How to Perform a Head-to-Toe Assessment

This article describes the basics of a head-to-toe assessment which is a vital aspect of nursing. It should be done each time you encounter a patient for the first time each shift (or visit, for home care, clinic or office nurses). This assessment includes assessment of the physical, emotional and mental aspects of all body systems as well as the environmental and social issues affecting the patient. The nurse needs to observe for all of these factors and ask questions as needed. Difficulty: Average Time Required: Approximately 10-20 minutes

Procedure: 1. Assemble your equipment.
Wash your hands. Greet and identify the patient. Explain what you are going to do. Provide for privacy. Begin with the 5 Vital Signs:Temperature, Pulse, Blood Pressure, Respiration and Pain. Ask the patient how he/she feels and observe the environment. As you assess the body by systems, observe for such tings as non-verbal cues, mobility and ROM.

2. HEENT/Neuro:
Head: Shape and symmetry; condition of hair and scalp Eyes: Conjunctiva and sclera, pupils; reactivity to light and ability to follow your finger or a light Ears: Hearing aids, pain? Speak in a whisper: can he hear you and comprehend? Turn away to make sure he isn’t reading your lips. Nose: Drainage, congestion, difficulty breathing, sense of smell Throat and Mouth: Mucous membranes, any lesions, teeth or dentures, odor, swallowing, trachea, lymph nodes, tongue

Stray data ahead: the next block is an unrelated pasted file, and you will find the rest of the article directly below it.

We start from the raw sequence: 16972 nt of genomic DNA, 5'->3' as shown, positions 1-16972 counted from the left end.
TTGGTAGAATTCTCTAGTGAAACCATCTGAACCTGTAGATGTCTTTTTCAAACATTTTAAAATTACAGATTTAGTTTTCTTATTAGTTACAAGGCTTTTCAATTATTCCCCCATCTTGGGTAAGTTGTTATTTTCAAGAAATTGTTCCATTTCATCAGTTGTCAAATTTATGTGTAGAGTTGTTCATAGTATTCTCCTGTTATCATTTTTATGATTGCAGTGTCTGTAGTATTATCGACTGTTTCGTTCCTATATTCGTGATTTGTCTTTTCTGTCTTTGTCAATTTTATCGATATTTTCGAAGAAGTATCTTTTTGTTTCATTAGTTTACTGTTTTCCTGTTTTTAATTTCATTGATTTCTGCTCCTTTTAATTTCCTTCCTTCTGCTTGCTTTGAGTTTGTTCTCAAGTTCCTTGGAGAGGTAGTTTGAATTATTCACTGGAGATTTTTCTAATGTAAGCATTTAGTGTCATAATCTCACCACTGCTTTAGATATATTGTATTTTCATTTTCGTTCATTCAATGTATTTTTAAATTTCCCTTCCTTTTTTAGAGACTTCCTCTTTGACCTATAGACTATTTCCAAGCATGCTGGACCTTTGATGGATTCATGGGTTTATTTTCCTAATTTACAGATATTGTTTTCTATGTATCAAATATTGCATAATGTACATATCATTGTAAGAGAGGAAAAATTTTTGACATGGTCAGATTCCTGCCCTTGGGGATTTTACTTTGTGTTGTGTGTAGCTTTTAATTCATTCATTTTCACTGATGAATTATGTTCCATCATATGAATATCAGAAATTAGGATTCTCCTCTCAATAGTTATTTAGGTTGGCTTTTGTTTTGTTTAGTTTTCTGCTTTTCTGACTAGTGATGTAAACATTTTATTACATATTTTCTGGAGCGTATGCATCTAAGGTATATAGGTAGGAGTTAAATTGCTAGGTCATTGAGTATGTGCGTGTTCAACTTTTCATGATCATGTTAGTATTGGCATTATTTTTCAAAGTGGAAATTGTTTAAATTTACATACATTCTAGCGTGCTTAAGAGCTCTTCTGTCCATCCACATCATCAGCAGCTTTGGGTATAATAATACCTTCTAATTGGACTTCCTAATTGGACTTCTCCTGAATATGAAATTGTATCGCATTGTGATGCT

3. Level of Consciousness and Orientation:
Is he awake and alert? Is he oriented to Person (knows his name), Place (he can tell you where he is) andTime (knows the day and date). A fourth level of orientation is Purpose (he knows why you are examining him; or knows the function of something such as your penlight or stethoscope).

4. Skin:
As you examine all body systems you need to make note of the status of the Integumentary System for any breaks in the skin, scars, lesions, wounds, redness, or irritation. Assess the turgor, color, temperature and moisture of the skin.

burning. Palpate the chest wall and breasts for any tenderness or lumps. 10. Document your findings. 7. lumps or pain. Assess them for character and quality as well as for the presence or absence of appropriate sounds. chest pains. Thoracic region: Assess lung and cardiac sounds from the front and back. 8. SOB. Asses genitalia for tenderness. depression. General Questions: Ask the patient how he feels. Has anything changed recently? Any pain. change in sleep habits. Ask about appetite. Palpate the bladder. Extremities: Assess for temperature. or change in appetite? 9. cough. discharge from any orifice. 6. lumps or lesions. Palpate for tenderness or lumps. Evaluate your assessment in terms of The Nursing Process What You Need: • Stethoscope • Thermometer • Sphygmomanometer • Penlight • Tape measure • Watch with second hand • Pen • Assessment forms or note paper . Note any edema. Wash your hands.5. Abdomen: Listen to bowel sounds throughout the 4 quadrants. lesions. capillary fill and ROM. Ask about intake and output of bowels and bladder. Palpate for pulses. Report any significant changes or findings to thePCP (primary care practitioner). sadness. change in bowel or bladder habits/function.

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